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Using a linear, finite difference hydrodynamic code, we have investigated the stability of gas flow within the spiral arms of disk galaxies. Assuming a shock to be present, we have tested the post-shock stability of the flow in the presence of rapidly varying shear, which is characteristic of the region adjacent to shocks in spiral arms. We did this by carrying out a linearized perturbation analysis on the post-shock flow. The perturbations had a simple plane wave form in the azimuthal direction. We included both radial and circular velocities in the background flow, taking into account gradients in the density and velocity profiles. In this sense our simulations differed from previous local analyses. The region under consideration extended from the shock front to the point at which the velocity becomes supersonic. The method could be classified as `semi-global' in the sense that this region encompasses post-shock flow structure, but is small on a galactic scale. We did not consider self-gravity.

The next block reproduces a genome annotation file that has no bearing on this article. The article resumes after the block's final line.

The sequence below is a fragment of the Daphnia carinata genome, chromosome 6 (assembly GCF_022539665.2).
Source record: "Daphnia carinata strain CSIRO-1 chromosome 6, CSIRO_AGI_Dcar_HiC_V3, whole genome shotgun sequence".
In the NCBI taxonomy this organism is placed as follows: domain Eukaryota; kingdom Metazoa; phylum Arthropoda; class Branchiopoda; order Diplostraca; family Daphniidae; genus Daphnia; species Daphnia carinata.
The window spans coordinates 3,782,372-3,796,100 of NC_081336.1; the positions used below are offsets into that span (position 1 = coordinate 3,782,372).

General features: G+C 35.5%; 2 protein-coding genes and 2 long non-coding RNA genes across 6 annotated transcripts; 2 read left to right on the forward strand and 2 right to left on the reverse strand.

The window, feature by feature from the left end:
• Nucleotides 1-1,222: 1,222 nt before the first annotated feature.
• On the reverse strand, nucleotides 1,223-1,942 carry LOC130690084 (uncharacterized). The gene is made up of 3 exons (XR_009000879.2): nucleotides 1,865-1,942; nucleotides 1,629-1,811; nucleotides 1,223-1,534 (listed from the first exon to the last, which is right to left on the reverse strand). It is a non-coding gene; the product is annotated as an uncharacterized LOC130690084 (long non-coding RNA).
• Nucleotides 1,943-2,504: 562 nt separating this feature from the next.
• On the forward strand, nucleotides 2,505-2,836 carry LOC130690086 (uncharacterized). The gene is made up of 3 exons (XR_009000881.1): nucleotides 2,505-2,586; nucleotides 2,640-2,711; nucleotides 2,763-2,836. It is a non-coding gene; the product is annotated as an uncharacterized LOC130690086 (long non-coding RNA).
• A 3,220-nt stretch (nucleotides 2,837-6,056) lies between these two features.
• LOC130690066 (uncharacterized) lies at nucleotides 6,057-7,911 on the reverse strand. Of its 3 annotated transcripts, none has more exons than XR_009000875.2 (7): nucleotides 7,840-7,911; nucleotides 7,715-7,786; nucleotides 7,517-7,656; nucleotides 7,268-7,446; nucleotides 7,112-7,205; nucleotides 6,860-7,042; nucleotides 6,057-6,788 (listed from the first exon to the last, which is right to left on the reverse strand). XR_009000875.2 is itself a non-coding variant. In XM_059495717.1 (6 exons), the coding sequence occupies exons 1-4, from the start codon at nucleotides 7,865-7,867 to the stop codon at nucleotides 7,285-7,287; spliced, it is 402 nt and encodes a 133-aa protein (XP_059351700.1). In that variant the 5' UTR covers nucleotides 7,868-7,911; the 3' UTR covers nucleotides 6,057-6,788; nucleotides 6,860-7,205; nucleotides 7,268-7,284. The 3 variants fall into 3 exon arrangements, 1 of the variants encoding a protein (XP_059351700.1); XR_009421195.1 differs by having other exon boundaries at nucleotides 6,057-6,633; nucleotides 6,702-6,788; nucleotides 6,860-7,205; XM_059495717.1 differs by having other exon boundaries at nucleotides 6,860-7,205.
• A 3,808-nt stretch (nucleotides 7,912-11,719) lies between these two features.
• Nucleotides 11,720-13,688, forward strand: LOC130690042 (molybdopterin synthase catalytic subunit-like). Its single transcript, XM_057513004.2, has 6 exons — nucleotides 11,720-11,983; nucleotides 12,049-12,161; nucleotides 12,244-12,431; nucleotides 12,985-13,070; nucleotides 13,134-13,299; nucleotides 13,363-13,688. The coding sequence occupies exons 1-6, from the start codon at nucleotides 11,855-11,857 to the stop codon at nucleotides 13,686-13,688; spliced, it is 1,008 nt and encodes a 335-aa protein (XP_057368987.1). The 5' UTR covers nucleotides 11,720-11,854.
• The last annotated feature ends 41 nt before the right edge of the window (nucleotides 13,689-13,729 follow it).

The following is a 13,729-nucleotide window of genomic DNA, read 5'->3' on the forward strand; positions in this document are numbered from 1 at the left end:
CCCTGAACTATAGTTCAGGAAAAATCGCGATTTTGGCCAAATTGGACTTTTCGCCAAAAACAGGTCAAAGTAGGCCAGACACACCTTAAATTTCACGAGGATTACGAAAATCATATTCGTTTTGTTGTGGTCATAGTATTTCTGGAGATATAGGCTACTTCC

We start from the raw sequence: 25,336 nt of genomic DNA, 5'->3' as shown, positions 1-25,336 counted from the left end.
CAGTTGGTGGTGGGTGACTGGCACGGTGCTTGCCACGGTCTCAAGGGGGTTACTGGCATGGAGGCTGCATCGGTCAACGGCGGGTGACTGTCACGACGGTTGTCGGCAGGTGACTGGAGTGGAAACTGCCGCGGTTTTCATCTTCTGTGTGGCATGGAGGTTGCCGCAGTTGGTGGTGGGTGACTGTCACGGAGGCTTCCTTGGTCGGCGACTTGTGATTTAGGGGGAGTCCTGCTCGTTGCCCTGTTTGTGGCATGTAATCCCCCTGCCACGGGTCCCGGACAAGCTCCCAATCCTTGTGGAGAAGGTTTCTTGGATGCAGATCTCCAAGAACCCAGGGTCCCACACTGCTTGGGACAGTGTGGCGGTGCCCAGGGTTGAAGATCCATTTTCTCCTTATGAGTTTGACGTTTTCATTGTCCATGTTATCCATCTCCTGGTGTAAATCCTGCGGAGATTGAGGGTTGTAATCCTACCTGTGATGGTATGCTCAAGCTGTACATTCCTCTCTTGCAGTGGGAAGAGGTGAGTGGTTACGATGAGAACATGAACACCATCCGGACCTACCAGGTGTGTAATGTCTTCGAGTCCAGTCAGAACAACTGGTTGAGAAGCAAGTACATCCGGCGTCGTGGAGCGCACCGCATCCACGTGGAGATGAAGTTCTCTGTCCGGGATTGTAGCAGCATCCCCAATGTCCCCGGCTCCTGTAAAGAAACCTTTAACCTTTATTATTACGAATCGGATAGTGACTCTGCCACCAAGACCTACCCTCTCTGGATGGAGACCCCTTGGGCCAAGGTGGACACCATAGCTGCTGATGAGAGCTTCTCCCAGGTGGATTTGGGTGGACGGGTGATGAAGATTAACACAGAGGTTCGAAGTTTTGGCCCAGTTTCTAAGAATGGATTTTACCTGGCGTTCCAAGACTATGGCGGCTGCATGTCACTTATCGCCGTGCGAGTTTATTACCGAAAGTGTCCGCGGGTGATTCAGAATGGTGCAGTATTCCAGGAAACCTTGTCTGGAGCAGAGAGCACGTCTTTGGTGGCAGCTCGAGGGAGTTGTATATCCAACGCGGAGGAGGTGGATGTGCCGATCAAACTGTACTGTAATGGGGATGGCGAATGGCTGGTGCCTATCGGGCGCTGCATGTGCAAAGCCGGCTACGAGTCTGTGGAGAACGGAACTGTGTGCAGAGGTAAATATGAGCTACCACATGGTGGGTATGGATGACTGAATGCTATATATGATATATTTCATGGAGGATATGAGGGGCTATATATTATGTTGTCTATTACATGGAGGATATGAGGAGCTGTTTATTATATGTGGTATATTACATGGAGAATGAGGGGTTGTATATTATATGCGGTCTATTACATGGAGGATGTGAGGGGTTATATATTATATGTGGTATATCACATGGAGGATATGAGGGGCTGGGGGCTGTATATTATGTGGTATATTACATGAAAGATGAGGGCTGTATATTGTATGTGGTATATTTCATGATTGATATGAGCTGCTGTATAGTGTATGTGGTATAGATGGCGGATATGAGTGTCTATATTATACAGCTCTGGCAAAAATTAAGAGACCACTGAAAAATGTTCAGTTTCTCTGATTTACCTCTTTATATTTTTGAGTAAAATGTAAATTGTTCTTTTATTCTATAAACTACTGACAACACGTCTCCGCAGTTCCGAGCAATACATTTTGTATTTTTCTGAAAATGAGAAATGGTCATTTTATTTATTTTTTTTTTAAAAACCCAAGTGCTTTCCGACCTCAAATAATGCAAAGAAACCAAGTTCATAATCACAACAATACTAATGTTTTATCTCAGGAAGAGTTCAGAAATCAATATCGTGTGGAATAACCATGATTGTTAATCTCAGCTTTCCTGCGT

Our results indicated that the flow was linearly stable. Any perturbations induced in the flow died out on a rotation time scale. The addition of self-gravity could presumably alter this result. Our simulations also seemed to indicate that in the presence of radial flow, the destabilizing character of the corotation point was overcome. This was true even in the presence of rigid shock boundary conditions.
Electronic Abstract Submitted to the AAS for Jan 94 meeting at Washington DC.
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